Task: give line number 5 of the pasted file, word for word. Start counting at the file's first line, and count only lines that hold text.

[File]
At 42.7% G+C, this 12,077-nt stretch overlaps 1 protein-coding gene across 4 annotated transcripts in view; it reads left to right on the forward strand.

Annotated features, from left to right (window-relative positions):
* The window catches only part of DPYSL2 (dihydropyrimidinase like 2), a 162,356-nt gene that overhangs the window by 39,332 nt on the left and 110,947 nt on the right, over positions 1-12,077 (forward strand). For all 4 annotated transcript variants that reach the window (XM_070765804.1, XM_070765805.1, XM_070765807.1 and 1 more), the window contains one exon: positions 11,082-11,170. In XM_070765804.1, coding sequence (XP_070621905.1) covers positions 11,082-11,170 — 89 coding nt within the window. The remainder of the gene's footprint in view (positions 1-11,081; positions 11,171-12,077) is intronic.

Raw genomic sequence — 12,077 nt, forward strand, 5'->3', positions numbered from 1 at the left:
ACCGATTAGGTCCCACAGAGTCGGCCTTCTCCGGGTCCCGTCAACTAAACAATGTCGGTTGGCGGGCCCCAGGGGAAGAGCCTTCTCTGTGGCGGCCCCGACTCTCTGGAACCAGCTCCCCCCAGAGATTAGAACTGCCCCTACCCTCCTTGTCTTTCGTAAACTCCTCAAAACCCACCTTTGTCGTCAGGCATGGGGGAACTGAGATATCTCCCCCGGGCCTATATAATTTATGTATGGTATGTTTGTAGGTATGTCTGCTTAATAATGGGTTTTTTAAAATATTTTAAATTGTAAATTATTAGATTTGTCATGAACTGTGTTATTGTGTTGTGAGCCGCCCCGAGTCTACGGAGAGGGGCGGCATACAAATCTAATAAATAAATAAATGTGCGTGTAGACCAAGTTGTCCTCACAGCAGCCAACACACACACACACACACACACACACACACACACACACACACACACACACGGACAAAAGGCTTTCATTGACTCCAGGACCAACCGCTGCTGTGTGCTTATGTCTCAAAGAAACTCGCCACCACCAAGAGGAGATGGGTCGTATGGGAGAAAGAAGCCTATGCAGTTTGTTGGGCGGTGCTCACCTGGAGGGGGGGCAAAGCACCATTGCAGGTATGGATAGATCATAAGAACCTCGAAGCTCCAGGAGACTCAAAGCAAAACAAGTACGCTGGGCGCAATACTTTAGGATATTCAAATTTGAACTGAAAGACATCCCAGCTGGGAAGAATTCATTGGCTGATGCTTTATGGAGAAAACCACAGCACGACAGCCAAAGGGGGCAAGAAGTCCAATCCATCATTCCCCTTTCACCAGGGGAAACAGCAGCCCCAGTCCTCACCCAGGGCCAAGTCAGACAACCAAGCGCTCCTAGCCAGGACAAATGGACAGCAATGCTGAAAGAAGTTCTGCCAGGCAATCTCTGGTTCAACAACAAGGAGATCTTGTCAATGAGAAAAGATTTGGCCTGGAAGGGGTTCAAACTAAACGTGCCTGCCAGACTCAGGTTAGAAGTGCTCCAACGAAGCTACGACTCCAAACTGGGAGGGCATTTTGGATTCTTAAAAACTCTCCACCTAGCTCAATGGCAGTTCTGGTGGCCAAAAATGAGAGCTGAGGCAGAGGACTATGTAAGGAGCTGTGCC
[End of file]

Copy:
ACCGATTAGGTCCCACAGAGTCGGCCTTCTCCGGGTCCCGTCAACTAAACAATGTCGGTTGGCGGGCCCCAGGGGAAGAGCCTTCTCTGTGGCGGCCCCGACTCTCTGGAACCAGCTCCCCCCAGAGATTAGAACTGCCCCTACCCTCCTTGTCTTTCGTAAACTCCTCAAAACCCACCTTTGTCGTCAGGCATGGGGGAACTGAGATATCTCCCCCGGGCCTATATAATTTATGTATGGTATGTTTGTAGGTATGTCTGCTTAATAATGGGTTTTTTAAAATATTTTAAATTGTAAATTATTAGATTTGTCATGAACTGTGTTATTGTGTTGTGAGCCGCCCCGAGTCTACGGAGAGGGGCGGCATACAAATCTAATAAATAAATAAATGTGCGTGTAGACCAAGTTGTCCTCACAGCAGCCAACACACACACACACACACACACACACACACACACACACACACACACACACGGACAAAAGGCTTTCATTGACTCCAGGACCAACCGCTGCTGTGTGCTTATGTCTCAAAGAAACTCGCCACCACCAAGAGGAGATGGGTCGTATGGGAGAAAGAAGCCTATGCAGTTTGTTGGGCGGTGCTCACCTGGAGGGGGGGCAAAGCACCATTGCAGGTATGGATAGATCATAAGAACCTCGAAGCTCCAGGAGACTCAAAGCAAAACAAGTACGCTGGGCGCAATACTTTAGGATATTCAAATTTGAACTGAAAGACATCCCAGCTGGGAAGAATTCATTGGCTGATGCTTTATGGAGAAAACCACAGCACGACAGCCAAAGGGGGCAAGAAGTCCAATCCATCATTCCCCTTTCACCAGGGGAAACAGCAGCCCCAGTCCTCACCCAGGGCCAAGTCAGACAACCAAGCGCTCCTAGCCAGGACAAATGGACAGCAATGCTGAAAGAAGTTCTGCCAGGCAATCTCTGGTTCAACAACAAGGAGATCTTGTCAATGAGAAAAGATTTGGCCTGGAAGGGGTTCAAACTAAACGTGCCTGCCAGACTCAGGTTAGAAGTGCTCCAACGAAGCTACGACTCCAAACTGGGAGGGCATTTTGGATTCTTAAAAACTCTCCACCTAGCTCAATGGCAGTTCTGGTGGCCAAAAATGAGAGCTGAGGCAGAGGACTATGTAAGGAGCTGTGCC